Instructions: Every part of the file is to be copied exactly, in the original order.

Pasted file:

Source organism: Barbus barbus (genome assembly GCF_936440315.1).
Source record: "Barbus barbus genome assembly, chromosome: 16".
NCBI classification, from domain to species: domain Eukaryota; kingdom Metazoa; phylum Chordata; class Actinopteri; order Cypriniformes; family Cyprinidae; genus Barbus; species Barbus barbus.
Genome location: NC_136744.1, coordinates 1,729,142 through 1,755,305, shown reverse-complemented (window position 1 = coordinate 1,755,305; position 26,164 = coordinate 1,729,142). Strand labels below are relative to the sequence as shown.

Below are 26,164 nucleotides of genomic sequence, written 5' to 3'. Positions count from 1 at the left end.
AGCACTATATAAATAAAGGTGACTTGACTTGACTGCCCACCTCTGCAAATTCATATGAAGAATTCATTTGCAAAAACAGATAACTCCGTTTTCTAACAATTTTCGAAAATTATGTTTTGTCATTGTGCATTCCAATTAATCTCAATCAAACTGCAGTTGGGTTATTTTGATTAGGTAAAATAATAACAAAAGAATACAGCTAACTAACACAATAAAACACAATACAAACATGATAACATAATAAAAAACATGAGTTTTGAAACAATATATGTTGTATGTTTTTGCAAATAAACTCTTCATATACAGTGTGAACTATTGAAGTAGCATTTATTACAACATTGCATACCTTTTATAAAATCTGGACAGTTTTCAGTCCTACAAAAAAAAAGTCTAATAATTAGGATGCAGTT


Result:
Source organism: Barbus barbus (genome assembly GCF_936440315.1).
Source record: "Barbus barbus genome assembly, chromosome: 16".
NCBI classification, from domain to species: domain Eukaryota; kingdom Metazoa; phylum Chordata; class Actinopteri; order Cypriniformes; family Cyprinidae; genus Barbus; species Barbus barbus.
Genome location: NC_136744.1, coordinates 1,729,142 through 1,755,305, shown reverse-complemented (window position 1 = coordinate 1,755,305; position 26,164 = coordinate 1,729,142). Strand labels below are relative to the sequence as shown.

Below are 26,164 nucleotides of genomic sequence, written 5' to 3'. Positions count from 1 at the left end.
AGCACTATATAAATAAAGGTGACTTGACTTGACTGCCCACCTCTGCAAATTCATATGAAGAATTCATTTGCAAAAACAGATAACTCCGTTTTCTAACAATTTTCGAAAATTATGTTTTGTCATTGTGCATTCCAATTAATCTCAATCAAACTGCAGTTGGGTTATTTTGATTAGGTAAAATAATAACAAAAGAATACAGCTAACTAACACAATAAAACACAATACAAACATGATAACATAATAAAAAACATGAGTTTTGAAACAATATATGTTGTATGTTTTTGCAAATAAACTCTTCATATACAGTGTGAACTATTGAAGTAGCATTTATTACAACATTGCATACCTTTTATAAAATCTGGACAGTTTTCAGTCCTACAAAAAAAAAGTCTAATAATTAGGATGCAGTT